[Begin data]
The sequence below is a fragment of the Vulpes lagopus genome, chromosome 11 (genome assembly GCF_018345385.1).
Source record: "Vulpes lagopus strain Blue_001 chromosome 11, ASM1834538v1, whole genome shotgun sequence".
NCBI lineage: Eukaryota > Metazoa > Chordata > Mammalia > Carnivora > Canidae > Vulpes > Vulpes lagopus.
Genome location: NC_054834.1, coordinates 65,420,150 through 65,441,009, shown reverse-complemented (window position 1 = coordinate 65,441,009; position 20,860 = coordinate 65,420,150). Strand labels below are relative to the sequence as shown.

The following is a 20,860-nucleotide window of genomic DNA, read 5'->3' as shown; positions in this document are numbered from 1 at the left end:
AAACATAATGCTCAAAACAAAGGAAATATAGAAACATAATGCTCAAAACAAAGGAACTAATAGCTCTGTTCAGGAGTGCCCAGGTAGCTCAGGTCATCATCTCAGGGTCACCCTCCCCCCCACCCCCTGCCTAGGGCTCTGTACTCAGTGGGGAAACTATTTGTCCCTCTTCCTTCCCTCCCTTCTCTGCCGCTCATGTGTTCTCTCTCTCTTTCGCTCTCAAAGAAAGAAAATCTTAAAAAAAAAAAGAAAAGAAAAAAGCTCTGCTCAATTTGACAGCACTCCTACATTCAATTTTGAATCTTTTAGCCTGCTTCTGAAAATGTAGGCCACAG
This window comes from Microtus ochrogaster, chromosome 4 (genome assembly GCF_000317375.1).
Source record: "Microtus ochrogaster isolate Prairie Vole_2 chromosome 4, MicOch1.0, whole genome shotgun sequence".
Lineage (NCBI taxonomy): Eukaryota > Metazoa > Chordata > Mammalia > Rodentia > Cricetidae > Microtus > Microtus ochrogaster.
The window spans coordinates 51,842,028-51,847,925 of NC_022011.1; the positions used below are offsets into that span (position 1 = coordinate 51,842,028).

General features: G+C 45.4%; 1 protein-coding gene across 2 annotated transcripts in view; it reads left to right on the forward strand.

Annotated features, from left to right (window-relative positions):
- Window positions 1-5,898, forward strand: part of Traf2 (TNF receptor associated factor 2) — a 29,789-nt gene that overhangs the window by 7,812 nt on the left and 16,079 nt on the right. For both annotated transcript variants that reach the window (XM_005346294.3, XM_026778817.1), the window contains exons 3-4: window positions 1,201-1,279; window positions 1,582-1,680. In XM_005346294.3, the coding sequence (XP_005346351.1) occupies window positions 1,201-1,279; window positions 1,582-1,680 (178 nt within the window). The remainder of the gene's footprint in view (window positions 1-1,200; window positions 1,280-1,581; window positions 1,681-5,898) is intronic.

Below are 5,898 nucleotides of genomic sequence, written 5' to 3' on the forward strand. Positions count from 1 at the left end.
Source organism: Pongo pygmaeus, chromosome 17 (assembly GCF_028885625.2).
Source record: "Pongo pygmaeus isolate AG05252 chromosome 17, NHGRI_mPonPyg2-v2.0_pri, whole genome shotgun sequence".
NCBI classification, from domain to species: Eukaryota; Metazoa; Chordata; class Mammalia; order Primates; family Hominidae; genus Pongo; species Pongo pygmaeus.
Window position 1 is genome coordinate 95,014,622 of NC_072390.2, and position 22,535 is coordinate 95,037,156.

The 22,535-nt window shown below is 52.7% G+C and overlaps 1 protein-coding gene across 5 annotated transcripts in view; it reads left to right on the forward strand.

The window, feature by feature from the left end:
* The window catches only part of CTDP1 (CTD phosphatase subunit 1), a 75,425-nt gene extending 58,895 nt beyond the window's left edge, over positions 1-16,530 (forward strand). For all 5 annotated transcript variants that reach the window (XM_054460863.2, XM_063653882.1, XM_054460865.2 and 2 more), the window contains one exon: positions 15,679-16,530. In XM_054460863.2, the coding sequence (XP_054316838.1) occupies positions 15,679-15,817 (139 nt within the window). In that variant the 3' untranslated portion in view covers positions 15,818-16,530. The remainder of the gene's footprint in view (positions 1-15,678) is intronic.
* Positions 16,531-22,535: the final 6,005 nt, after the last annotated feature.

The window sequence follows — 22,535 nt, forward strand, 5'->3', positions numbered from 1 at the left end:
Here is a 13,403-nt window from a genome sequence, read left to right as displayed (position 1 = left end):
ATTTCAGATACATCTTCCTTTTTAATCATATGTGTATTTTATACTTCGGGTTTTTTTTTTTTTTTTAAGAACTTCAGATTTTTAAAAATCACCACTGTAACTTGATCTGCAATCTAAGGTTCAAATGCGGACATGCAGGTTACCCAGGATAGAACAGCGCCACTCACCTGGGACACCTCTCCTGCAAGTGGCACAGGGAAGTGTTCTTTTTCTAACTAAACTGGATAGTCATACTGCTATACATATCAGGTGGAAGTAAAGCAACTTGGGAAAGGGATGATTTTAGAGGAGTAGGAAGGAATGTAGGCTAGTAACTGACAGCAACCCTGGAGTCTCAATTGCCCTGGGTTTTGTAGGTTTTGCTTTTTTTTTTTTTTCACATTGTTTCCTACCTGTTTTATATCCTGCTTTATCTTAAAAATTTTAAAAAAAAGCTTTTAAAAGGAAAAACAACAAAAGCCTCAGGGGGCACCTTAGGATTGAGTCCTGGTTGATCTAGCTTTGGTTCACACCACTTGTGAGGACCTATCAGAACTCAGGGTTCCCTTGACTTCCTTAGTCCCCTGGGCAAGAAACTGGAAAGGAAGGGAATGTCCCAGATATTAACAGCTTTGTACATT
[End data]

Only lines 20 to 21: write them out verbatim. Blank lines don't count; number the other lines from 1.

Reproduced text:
The window, feature by feature from the left end:
* The window catches only part of CTDP1 (CTD phosphatase subunit 1), a 75,425-nt gene extending 58,895 nt beyond the window's left edge, over positions 1-16,530 (forward strand). For all 5 annotated transcript variants that reach the window (XM_054460863.2, XM_063653882.1, XM_054460865.2 and 2 more), the window contains one exon: positions 15,679-16,530. In XM_054460863.2, the coding sequence (XP_054316838.1) occupies positions 15,679-15,817 (139 nt within the window). In that variant the 3' untranslated portion in view covers positions 15,818-16,530. The remainder of the gene's footprint in view (positions 1-15,678) is intronic.